A Drinking Ship With a Sailing Problem
Windjammer Barefoot Cruises has long been known for its fun-loving ways. But is the party finally over?
"Do not ask me when we're going to get there!" bellowed Captain Julian. "This is the Caribbean! We live in la-la land 90 percent of the time! If there's food and booze, we don't give a damn!"
A Windjammer cruise isn't for control freaks or prudes. You gotta expect a little chaos. That has always been the case--there's a reason for that "No Whiners" sign above the ship's bar.
On our cruise, the chaos was consistent. Flights in and out of Grenada were delayed or cancelled and luggage was lost (none of which was Windjammer's fault), and airport pickups and drop-offs never materialized, causing last-minute scrambles for cabs (which was totally Windjammer's fault). Once we made it on board, we learned that the itineraries on the company's website are more like...possibilities. We visited just five of the seven ports of call listed for our St. Vincent and the Grenadines trip--Grenada, St. Vincent, Bequia, Union Island, and Mayreau.
Just go with the flow, mon.
And yet, we had way better flow than Windjammer passengers who sailed a month after we did. In August, passengers booked on three of the line's ships were stranded in Aruba, Costa Rica, and Panama. Crews reportedly hadn't been paid for months. (So that's why our crew nudged us to leave tips in cash.)
Clearly there's a sea change of some kind ahead for Windjammer. The company was started in 1947 by Captain Mike Burke, who says he awoke from a bender to find himself the owner of the 19-foot boat on which he had passed out. (It was floating in the Bahamas. He'd begun drinking in Miami.) Burke christened it Hangover, using a half-empty bottle of Scotch, and soon began leading tours on it. Thus was born an empire. His children ran the company for years, amid stories of sibling squabbles, drug abuse, and accusations of embezzlement.
But as of this writing, a group of investors has agreed to take a controlling interest in the company, perhaps ending the financial turmoil (and reimbursing those stranded passengers for their out-of-pocket expenses). One hopes any new owners can also retain the qualities that make Windjammer an affordable, attitudinal antidote to oversize, homogenous cruise ships.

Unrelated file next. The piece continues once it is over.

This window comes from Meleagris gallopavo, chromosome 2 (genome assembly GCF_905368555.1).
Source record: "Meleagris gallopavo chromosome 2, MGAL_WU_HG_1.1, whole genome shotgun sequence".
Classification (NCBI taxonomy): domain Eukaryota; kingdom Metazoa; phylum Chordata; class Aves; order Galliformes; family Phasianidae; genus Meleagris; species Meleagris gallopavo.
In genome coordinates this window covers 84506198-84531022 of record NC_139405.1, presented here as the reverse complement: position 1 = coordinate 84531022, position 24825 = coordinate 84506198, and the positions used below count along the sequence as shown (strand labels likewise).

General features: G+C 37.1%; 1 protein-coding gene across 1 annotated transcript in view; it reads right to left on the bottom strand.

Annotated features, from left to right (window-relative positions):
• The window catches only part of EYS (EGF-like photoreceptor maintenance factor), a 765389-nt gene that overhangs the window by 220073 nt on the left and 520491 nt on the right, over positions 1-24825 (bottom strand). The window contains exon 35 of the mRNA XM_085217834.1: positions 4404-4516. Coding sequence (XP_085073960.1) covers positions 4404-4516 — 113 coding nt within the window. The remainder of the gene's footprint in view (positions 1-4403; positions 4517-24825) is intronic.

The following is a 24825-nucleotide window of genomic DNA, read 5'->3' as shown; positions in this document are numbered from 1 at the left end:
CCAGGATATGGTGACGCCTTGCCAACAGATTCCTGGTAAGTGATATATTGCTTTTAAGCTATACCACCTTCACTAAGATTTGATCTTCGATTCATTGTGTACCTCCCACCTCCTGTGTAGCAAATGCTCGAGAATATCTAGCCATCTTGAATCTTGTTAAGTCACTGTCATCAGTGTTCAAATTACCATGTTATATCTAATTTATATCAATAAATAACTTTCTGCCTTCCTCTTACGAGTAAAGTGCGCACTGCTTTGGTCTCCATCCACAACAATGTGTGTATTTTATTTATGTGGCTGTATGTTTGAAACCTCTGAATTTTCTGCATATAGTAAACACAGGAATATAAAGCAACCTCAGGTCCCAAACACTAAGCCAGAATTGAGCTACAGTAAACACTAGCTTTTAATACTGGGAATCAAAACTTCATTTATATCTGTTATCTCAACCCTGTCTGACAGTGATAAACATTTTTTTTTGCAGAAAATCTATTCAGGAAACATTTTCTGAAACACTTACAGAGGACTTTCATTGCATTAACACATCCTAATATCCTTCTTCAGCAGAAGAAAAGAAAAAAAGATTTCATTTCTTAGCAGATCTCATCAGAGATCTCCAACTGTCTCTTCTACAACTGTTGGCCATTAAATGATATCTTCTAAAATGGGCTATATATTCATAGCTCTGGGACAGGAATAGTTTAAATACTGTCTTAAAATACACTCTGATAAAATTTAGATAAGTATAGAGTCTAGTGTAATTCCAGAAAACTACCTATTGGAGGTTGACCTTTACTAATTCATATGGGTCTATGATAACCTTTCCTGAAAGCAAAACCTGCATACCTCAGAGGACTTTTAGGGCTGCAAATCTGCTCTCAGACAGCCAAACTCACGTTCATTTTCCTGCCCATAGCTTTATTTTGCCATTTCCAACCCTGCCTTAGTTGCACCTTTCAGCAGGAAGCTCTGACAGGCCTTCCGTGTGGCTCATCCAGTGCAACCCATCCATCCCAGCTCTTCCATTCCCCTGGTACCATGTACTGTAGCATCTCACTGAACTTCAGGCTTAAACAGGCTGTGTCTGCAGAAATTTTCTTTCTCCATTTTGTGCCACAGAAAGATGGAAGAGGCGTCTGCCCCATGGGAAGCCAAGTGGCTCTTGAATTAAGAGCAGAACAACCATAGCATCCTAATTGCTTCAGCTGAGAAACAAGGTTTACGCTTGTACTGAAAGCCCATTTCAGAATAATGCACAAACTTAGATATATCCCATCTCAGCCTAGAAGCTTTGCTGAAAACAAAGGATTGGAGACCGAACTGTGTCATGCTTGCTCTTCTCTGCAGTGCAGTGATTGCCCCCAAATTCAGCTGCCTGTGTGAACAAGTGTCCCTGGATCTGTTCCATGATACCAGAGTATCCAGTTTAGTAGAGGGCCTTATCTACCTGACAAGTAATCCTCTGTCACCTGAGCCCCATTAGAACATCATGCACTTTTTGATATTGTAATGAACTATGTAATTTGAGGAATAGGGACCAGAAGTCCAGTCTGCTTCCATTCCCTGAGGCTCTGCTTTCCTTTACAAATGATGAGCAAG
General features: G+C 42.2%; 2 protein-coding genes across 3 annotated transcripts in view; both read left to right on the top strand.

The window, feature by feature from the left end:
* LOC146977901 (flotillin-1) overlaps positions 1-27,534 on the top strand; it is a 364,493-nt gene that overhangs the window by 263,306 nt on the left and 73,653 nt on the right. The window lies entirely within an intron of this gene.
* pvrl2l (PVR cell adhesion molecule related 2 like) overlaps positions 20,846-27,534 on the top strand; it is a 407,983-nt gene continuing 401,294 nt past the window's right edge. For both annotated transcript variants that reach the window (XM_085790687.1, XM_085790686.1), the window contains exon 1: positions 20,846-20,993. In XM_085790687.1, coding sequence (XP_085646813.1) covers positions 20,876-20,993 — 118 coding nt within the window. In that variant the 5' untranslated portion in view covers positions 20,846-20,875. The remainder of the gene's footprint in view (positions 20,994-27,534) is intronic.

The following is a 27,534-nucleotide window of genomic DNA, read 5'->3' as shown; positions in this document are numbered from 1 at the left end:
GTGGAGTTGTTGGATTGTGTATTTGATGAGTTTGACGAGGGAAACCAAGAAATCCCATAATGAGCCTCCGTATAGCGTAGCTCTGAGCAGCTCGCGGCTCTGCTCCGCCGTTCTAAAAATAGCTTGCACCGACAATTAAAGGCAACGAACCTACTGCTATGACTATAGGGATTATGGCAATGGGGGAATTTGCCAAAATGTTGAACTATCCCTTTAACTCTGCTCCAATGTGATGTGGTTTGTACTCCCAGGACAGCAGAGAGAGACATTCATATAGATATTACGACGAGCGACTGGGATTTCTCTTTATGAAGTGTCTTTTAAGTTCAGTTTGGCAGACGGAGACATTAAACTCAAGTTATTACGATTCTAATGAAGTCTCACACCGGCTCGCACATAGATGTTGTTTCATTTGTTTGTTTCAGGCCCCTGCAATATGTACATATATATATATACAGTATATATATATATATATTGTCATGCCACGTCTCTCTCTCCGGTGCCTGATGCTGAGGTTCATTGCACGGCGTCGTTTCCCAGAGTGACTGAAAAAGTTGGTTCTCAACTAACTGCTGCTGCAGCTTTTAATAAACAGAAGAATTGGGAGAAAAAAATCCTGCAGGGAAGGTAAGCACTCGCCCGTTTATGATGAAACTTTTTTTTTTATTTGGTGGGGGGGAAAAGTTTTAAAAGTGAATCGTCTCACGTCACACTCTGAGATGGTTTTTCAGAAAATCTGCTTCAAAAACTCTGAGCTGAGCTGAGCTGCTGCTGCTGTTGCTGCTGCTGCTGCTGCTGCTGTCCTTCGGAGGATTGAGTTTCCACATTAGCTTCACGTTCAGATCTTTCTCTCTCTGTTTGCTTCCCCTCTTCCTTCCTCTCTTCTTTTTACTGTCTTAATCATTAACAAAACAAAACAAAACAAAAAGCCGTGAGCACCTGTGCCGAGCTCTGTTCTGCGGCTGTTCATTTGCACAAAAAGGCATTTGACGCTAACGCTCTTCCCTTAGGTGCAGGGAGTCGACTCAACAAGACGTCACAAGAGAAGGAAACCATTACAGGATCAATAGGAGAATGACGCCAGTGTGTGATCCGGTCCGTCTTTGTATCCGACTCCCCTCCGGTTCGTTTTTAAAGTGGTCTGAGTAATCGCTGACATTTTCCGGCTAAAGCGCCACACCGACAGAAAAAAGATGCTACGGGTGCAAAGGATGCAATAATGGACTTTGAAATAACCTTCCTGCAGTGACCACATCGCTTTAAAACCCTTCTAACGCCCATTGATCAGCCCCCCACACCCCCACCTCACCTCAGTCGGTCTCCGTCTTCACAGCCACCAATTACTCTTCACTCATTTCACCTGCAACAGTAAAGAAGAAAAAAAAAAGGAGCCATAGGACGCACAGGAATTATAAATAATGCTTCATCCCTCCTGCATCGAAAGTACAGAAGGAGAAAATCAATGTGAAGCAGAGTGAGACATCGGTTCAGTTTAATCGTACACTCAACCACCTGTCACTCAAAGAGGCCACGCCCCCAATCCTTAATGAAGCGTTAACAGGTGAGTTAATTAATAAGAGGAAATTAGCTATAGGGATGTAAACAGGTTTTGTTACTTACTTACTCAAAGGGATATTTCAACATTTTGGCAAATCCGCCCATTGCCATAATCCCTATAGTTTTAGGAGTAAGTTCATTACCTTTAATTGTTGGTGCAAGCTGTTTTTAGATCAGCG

WHEN WE BOARDED the ship, my husband, Jonathan, and I were ready to party. We hadn't had a kid-free vacation since our older child was born almost six years ago, and Jonathan had just finished a round of cancer treatment. Bring on the rum!
Like Windjammer's other three ships, the Yankee Clipper is a repurposed, reconditioned old sailing yacht small enough to slip into harbors that the big ships have to skip. Built in Germany in 1927, it was one of the few armor-plated private yachts in the world, and was later owned by the Vanderbilt family. It's ravishing, a 197-foot, 64-passenger vessel with teak and mahogany finishes, swooping carved railings, and brass accents. Yes, the deck could use refinishing and the masts are showing their age, but those flaws only give the ship character, like a glamorous old-time movie star.
Windjammer's rabid fans agree. More than half the folks on our ship had sailed with the line before: Some were on their 14th Windjammer cruise. Several were starting their second week on the ship. Our 60 fellow passengers were a diverse crew--a cop, a high-school math teacher, a lounge singer, a travel agent, a radiologist, an equity analyst, a biker dude with a giant moustache, a young female soldier who ran a mobile military hospital in Iraq, a retired flight attendant, a farmer. We ranged in age from 16 to 70. There were a couple of families with teenagers. Officially, kids 6 and older are welcome on Windjammer cruises, but I wouldn't recommend the trips for kids younger than 15, unless they were weaned on rum.
Though outnumbered, we newbies quickly picked up the lingo: Veterans are "Jammers," the captain's daily briefing is "storytime," and the rum drinks pounded every afternoon are "Swizzles." (They--as well as early morning Bloody Marys and wine at dinner--are included in the cost of the cruise. To buy other drinks, you use "doubloons," round punch cards you buy for $20.) Oh, and the Yankee Clipper is not a boat. "Can you stand in the middle and pee off the side?" Babu, one of the stewards, sputtered in outrage after I used the b-word. "If you can, it's a boat. If you can't, it's a ship!"
I goofed again later, in front of Captain Julian. He clutched his heart in mock agony and wailed, "Calling my ship a boat is like telling a man that his penis is small!"
Penis, penis, penis. There was so much below-the-belt sniggering that it often felt like we were cruising with the cast of Superbad. At the buffet lunch on our first afternoon, the centerpiece was a massive cucumber resting on two apples. At the towel-folding seminar one evening, we learned to make a giant towel penis. (Every day, the crew left adorable towel sculptures on our beds--butterflies, swans, elephants, and monkeys, all with Hershey's Kisses for eyes. There was no Hershey's Kiss in the penis.) And unlike storytime at home, the captain's spiels always ended with an off-color joke.
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